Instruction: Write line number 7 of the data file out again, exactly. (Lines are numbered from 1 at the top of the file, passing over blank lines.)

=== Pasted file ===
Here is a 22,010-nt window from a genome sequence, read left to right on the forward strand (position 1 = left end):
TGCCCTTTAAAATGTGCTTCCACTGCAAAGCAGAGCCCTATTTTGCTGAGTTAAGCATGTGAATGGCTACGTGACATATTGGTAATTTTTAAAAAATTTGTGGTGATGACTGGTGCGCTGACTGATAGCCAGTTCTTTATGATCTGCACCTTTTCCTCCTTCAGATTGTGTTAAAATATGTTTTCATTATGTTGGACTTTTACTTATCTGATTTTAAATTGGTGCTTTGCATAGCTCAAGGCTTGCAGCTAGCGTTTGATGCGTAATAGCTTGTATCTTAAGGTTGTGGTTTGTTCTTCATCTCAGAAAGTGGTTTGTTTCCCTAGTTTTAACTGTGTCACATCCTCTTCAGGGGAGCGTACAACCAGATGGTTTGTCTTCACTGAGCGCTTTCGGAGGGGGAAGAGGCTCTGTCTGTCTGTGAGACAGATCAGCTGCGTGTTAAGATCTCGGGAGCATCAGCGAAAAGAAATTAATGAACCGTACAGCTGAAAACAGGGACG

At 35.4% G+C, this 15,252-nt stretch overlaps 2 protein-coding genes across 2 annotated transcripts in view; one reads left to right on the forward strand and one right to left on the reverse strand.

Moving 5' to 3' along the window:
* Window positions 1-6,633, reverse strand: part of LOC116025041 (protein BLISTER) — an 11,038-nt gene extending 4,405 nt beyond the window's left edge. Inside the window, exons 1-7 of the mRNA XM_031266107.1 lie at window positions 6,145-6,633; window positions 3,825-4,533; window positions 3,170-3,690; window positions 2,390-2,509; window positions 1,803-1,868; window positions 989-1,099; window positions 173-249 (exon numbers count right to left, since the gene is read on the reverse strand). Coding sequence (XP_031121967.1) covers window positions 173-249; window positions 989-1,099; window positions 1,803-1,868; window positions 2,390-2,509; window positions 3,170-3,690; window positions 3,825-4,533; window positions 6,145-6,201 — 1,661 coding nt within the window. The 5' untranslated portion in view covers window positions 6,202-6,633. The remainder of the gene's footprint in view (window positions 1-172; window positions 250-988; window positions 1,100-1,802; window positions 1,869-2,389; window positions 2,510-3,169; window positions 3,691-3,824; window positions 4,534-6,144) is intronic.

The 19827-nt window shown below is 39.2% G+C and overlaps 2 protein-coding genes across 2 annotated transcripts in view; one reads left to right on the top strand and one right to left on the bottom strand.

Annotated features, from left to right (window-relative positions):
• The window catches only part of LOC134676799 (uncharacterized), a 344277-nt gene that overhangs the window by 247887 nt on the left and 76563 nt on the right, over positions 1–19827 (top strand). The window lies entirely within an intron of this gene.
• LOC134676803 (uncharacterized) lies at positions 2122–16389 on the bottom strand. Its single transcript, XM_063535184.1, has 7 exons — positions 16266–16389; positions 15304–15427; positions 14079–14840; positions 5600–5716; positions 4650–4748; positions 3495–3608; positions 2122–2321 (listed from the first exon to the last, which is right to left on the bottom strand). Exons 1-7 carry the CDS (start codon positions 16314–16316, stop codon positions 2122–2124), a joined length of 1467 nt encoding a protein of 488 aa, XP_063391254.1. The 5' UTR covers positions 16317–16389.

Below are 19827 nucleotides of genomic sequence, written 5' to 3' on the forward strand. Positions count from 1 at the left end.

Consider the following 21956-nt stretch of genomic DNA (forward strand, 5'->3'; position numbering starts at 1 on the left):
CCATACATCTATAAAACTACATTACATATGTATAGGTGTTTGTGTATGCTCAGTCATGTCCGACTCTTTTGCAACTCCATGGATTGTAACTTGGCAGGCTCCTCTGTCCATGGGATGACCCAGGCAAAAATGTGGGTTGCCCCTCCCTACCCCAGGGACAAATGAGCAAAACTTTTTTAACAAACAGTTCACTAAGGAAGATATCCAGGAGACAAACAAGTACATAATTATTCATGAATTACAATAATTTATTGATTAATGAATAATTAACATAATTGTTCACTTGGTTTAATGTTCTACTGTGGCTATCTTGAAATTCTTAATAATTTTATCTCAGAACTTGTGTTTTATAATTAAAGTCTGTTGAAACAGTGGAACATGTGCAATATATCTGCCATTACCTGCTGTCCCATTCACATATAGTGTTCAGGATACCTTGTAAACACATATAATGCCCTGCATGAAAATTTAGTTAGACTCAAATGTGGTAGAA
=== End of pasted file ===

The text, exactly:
Annotated features, from left to right (window-relative positions):